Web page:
News games


After reading the quote in Media Work by “M.”, a  media manager in the US, which states

“I firmly believe that all major media companies should be looking into ways to expand into console, mobile and pc gaming. The hardest part is evangelizing this type of work to those who hold the purse strings.” (Deuze, 2007, p. 152)

I started to think about this and investigated the games mentioned within the chapter. These games were designed by Gonzalo Frasca while an academic games researcher, Frasca says of his site “we will use games and simulations to analyze, debate, comment and editorialize major international news” ( I think it’d fair to say Frasca is predominantly focussed on the last criteria, openly admitting to being biased in his depictions of the stories he is relating to, in what could be likened to the j-blogs talked about by Singer as “enabling journalists to develop and express a personal voice” (Singer, 2011, p. 104). Frasca comments on the site: “We do not believe in objective journalism. We prefer games that encourage critical thinking, even if the player disagrees with our games’ ideas” ( This contradicts the objective ideology of journalism as stated within the Media Work chapter and if not treated carefully could fall more under the classification of political or propaganda games (see Extra Credits), something that is a potential danger within the world of reporting the news.

In addition to this, taking into account the identified immediacy inherent in the concept of “news” and taking into consideration the development time of games we must realistically resign ourselves to one of three situations:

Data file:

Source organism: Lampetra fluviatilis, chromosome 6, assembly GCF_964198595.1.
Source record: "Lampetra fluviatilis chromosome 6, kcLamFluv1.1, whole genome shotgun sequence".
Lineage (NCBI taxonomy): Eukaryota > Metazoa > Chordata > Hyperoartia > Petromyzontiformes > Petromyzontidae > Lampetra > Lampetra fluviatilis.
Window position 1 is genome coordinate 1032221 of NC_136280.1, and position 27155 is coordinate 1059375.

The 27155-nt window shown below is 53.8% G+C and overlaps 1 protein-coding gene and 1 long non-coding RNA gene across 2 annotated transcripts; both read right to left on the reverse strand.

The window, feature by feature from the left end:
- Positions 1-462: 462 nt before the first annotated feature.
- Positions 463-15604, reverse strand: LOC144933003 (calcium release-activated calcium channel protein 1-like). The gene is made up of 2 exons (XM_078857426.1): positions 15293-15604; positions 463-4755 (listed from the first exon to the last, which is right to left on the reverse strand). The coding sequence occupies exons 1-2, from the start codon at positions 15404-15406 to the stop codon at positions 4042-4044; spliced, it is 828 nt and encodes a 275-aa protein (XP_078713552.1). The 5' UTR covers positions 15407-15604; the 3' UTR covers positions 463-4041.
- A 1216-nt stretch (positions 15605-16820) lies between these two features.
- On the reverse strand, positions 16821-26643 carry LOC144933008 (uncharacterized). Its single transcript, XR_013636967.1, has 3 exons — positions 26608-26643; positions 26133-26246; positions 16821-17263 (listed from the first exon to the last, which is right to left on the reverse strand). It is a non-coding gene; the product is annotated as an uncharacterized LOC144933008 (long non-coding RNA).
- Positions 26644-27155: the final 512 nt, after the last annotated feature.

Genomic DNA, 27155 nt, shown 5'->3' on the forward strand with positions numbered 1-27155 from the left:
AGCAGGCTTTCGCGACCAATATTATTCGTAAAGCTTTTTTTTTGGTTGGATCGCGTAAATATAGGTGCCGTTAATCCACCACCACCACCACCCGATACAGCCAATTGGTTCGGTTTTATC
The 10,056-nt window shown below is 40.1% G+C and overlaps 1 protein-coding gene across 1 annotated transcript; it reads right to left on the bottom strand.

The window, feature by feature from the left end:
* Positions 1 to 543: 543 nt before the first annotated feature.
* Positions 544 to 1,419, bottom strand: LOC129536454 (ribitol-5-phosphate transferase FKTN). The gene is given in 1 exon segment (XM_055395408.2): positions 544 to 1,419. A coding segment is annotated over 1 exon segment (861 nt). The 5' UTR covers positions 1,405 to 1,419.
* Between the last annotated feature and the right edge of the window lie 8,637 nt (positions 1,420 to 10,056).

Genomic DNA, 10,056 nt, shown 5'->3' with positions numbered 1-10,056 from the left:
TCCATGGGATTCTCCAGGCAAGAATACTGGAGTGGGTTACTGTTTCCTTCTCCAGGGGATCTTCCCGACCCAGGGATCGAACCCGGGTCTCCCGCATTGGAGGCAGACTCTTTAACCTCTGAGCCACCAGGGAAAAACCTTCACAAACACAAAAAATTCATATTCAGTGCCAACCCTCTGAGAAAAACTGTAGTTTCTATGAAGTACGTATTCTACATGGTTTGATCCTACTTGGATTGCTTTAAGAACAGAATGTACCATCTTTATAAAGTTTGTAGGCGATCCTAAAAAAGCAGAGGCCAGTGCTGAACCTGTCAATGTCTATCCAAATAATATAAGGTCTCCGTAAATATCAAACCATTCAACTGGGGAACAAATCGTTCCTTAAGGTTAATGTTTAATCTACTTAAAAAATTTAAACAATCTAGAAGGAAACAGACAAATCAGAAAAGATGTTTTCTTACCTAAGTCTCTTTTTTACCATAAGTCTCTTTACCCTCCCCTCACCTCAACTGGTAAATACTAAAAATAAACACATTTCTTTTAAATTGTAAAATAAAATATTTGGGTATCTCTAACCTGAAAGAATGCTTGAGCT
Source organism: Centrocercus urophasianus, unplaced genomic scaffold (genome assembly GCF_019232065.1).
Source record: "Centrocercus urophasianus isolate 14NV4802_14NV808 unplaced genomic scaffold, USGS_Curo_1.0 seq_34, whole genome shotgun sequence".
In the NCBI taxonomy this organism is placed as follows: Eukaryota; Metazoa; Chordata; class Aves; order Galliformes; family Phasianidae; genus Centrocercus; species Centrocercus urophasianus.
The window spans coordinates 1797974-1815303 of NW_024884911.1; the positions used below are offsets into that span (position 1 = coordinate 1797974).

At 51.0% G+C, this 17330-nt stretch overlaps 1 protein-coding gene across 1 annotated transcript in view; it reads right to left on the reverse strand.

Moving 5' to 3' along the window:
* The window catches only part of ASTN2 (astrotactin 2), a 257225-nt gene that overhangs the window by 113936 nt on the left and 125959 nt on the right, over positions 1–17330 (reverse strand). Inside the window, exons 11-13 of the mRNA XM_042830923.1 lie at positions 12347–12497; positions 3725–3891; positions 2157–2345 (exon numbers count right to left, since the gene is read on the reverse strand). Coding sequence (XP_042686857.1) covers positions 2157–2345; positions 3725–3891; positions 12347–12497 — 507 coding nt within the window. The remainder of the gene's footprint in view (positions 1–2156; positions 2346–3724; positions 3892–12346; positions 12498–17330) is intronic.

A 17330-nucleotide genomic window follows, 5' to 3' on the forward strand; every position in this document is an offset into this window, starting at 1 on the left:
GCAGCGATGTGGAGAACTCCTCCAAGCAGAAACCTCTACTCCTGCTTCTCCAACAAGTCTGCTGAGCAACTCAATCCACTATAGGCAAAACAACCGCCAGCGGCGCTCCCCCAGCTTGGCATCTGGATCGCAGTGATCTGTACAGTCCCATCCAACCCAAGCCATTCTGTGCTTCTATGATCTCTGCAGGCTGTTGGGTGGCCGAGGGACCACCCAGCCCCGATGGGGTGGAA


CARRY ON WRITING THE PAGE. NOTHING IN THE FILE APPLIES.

1. Rushed games with little gameplay of a similar standard to that of Madrid, which was turned around in 24 hours
  2. Games shoe horned into a number of pre-existing templates (think the model behind Zynga’s anything-Ville games) with little consideration to how the gameplay mechanics are informed by the subject matter.
  3. Games developed over a longer period by which time they may have missed the window of opportunity to be included as “news”

I still believe in the potential of games, their unique attributes as an interactive experience and how this could be harnessed to explore current events, but perhaps the methods and approaches need to be examined a bit more closely to ensure a balanced portrayal of events before we go too far down the rabbit hole. While there have been many so called news games since the ones depicted in Media Work, I would argue that they fall very much within the political rather than the journalistic ideology.

– Craig Harknesss

Works Cited

Deuze, M. (2007). Media Work. Malden, MA, USA: Polity Press. (n.d.). F.A.Q. Retrieved October 25, 2011, from (n.d.). People. Retrieved October 25, 2011, from

Singer, J. B. (2011). Journalism in a Network. In M. Deuze (Ed.), Managing Media Work (pp. 103-109). Thousand Oaks, California, United States of America: SAGE Publications Inc.



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